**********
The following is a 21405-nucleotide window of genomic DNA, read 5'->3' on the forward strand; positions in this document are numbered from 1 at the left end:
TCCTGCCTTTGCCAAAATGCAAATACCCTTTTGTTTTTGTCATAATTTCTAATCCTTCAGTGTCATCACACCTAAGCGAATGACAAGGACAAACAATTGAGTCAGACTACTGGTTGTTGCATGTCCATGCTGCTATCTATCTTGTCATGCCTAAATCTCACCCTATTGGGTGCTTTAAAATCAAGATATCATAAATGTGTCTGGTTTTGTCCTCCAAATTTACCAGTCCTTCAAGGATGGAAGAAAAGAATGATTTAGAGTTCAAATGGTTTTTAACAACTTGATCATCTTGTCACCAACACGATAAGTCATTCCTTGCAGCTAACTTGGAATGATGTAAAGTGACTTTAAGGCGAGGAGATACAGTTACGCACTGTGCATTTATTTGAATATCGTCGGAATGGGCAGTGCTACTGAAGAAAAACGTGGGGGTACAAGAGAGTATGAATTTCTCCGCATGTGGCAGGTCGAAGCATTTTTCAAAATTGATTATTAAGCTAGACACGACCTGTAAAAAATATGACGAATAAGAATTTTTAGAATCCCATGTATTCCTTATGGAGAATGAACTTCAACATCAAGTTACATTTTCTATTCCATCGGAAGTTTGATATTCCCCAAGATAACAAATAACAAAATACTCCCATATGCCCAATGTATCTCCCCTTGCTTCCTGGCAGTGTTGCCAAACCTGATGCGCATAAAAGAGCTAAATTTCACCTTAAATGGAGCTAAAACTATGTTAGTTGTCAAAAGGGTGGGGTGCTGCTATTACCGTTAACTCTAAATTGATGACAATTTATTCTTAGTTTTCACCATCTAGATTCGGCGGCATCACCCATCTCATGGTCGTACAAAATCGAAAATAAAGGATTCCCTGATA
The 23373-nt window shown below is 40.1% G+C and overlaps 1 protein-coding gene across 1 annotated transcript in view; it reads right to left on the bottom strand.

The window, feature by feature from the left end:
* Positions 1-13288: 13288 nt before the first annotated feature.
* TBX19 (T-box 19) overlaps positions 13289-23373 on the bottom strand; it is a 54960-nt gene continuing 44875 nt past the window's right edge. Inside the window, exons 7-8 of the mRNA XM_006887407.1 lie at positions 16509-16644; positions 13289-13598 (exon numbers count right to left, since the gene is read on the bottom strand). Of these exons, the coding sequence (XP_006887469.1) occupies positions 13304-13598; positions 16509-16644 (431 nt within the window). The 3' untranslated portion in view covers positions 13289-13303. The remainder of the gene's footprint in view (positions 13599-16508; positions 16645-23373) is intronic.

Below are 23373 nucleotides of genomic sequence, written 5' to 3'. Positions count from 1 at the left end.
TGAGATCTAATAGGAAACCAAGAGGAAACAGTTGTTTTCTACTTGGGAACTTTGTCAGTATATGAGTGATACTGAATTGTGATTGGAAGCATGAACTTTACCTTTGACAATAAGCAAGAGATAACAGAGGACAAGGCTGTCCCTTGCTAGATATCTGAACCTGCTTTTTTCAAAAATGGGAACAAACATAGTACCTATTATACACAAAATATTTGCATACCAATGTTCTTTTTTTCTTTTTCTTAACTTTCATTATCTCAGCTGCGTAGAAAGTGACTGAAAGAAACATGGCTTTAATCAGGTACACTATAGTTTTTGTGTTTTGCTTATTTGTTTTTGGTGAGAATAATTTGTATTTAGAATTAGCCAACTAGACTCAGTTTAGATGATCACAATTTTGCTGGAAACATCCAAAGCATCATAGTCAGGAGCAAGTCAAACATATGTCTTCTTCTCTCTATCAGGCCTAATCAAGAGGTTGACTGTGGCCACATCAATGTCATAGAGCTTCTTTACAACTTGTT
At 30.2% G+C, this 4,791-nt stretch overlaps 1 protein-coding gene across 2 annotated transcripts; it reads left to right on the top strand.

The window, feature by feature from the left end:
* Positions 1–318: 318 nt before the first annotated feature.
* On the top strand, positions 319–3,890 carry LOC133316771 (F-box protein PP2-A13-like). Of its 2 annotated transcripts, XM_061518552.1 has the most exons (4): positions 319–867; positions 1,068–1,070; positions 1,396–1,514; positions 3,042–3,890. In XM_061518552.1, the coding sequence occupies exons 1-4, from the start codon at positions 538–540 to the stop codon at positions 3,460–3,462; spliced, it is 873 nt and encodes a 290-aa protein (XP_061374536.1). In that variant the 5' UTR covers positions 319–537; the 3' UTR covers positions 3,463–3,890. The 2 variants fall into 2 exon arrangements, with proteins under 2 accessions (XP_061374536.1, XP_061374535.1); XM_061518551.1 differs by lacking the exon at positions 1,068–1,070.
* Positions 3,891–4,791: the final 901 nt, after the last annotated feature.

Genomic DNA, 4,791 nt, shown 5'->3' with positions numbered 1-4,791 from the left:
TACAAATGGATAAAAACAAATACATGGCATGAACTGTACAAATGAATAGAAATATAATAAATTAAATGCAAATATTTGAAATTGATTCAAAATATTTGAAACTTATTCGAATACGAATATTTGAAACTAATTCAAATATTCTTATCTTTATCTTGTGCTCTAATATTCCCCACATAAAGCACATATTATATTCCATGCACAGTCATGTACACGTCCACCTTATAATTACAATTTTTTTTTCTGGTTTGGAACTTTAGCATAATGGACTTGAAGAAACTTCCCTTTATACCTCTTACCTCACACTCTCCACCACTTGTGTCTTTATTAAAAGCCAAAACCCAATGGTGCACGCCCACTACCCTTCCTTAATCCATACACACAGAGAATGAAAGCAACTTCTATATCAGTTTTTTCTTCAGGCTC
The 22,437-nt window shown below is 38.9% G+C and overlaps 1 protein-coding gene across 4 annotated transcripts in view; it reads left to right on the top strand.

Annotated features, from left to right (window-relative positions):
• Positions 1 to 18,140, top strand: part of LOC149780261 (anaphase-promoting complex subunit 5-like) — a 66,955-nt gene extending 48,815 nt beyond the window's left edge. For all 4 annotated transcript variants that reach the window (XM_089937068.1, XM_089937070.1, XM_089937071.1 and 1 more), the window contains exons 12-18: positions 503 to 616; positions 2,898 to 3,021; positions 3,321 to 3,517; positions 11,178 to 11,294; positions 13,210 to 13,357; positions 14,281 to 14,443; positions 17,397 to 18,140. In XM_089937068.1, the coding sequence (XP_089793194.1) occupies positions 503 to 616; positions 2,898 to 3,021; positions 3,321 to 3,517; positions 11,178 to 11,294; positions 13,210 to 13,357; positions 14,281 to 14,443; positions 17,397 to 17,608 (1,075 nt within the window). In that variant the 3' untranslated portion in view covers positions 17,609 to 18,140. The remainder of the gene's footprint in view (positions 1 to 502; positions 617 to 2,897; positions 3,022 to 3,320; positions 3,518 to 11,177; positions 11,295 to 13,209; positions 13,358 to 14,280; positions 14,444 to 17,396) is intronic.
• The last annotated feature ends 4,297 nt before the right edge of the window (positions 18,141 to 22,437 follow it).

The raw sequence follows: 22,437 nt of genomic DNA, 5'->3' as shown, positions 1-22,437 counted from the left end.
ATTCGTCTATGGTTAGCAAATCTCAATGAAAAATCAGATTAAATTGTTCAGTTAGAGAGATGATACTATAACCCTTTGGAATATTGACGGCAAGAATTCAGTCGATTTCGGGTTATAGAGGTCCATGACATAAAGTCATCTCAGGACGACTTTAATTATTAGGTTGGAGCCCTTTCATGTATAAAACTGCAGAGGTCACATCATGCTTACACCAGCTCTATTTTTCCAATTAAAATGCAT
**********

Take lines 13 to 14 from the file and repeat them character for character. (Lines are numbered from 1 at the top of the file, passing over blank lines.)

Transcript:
* Positions 3,891–4,791: the final 901 nt, after the last annotated feature.

Genomic DNA, 4,791 nt, shown 5'->3' with positions numbered 1-4,791 from the left: